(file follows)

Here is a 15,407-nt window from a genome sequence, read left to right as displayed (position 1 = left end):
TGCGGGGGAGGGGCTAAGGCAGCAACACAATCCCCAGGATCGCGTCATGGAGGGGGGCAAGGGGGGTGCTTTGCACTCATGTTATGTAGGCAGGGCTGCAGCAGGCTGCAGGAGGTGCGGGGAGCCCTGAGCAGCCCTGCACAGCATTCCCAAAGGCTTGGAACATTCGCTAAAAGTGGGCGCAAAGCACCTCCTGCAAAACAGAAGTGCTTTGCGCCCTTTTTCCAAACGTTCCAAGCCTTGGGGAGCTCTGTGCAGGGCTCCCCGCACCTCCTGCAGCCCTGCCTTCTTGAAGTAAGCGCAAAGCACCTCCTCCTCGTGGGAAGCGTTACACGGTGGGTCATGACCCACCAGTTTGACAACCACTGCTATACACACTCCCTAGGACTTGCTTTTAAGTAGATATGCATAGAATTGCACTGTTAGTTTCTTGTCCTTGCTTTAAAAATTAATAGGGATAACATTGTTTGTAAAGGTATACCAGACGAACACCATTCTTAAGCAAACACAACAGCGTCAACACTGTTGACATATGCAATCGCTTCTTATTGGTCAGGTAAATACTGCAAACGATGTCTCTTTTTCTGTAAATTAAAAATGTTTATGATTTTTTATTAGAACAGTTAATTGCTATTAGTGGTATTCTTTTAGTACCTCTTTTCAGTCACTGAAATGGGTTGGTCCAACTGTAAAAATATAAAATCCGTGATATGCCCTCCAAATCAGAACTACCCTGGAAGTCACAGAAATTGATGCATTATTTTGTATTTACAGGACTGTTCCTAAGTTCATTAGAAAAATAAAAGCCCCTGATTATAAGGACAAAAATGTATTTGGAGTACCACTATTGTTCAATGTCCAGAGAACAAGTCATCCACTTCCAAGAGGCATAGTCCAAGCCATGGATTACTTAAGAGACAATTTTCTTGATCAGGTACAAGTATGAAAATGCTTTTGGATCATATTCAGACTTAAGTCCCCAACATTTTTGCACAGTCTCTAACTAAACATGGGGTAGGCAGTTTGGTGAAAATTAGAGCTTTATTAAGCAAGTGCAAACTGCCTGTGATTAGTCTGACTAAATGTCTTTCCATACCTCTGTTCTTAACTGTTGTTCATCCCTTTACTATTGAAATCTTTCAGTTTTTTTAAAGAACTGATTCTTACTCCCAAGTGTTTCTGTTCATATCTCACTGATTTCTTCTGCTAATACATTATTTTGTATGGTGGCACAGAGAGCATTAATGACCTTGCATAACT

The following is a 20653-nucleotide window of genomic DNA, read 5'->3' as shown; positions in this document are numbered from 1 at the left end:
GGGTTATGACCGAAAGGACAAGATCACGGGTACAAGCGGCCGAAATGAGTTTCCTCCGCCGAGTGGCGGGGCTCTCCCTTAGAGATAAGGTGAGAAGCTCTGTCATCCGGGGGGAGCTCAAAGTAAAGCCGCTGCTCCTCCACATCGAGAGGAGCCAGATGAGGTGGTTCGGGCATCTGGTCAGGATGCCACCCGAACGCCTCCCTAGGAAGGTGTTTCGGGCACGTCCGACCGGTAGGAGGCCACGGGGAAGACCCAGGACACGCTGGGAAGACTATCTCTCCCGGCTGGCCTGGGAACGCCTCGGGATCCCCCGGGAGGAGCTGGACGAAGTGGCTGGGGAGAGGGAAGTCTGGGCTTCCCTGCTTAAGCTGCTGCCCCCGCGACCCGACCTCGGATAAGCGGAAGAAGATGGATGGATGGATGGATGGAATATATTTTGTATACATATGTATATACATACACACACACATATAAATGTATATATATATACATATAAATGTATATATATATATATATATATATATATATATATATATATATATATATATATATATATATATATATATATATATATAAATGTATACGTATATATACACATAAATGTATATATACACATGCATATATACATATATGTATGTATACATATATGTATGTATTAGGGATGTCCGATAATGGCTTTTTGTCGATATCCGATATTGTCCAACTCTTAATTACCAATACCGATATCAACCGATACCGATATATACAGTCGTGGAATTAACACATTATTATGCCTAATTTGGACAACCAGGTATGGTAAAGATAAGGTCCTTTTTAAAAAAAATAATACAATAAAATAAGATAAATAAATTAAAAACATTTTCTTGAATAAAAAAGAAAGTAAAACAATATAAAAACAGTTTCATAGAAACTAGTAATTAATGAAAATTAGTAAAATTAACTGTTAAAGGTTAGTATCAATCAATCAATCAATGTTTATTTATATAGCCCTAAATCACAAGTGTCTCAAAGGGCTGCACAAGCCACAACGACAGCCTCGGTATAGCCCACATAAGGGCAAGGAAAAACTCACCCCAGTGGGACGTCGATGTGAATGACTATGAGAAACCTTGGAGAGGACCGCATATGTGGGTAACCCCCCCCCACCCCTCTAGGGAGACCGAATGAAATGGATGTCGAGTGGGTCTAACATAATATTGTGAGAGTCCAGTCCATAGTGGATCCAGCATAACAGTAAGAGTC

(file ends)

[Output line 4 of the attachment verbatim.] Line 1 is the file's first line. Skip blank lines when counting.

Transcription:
GGGTTATGACCGAAAGGACAAGATCACGGGTACAAGCGGCCGAAATGAGTTTCCTCCGCCGAGTGGCGGGGCTCTCCCTTAGAGATAAGGTGAGAAGCTCTGTCATCCGGGGGGAGCTCAAAGTAAAGCCGCTGCTCCTCCACATCGAGAGGAGCCAGATGAGGTGGTTCGGGCATCTGGTCAGGATGCCACCCGAACGCCTCCCTAGGAAGGTGTTTCGGGCACGTCCGACCGGTAGGAGGCCACGGGGAAGACCCAGGACACGCTGGGAAGACTATCTCTCCCGGCTGGCCTGGGAACGCCTCGGGATCCCCCGGGAGGAGCTGGACGAAGTGGCTGGGGAGAGGGAAGTCTGGGCTTCCCTGCTTAAGCTGCTGCCCCCGCGACCCGACCTCGGATAAGCGGAAGAAGATGGATGGATGGATGGATGGAATATATTTTGTATACATATGTATATACATACACACACACATATAAATGTATATATATATACATATAAATGTATATATATATATATATATATATATATATATATATATATATATATATATATATATATATATATATATATATATATAAATGTATACGTATATATACACATAAATGTATATATACACATGCATATATACATATATGTATGTATACATATATGTATGTATTAGGGATGTCCGATAATGGCTTTTTGTCGATATCCGATATTGTCCAACTCTTAATTACCAATACCGATATCAACCGATACCGATATATACAGTCGTGGAATTAACACATTATTATGCCTAATTTGGACAACCAGGTATGGTAAAGATAAGGTCCTTTTTAAAAAAAATAATACAATAAAATAAGATAAATAAATTAAAAACATTTTCTTGAATAAAAAAGAAAGTAAAACAATATAAAAACAGTTTCATAGAAACTAGTAATTAATGAAAATTAGTAAAATTAACTGTTAAAGGTTAGTATCAATCAATCAATCAATGTTTATTTATATAGCCCTAAATCACAAGTGTCTCAAAGGGCTGCACAAGCCACAACGACAGCCTCGGTATAGCCCACATAAGGGCAAGGAAAAACTCACCCCAGTGGGACGTCGATGTGAATGACTATGAGAAACCTTGGAGAGGACCGCATATGTGGGTAACCCCCCCCCACCCCTCTAGGGAGACCGAATGAAATGGATGTCGAGTGGGTCTAACATAATATTGTGAGAGTCCAGTCCATAGTGGATCCAGCATAACAGTAAGAGTC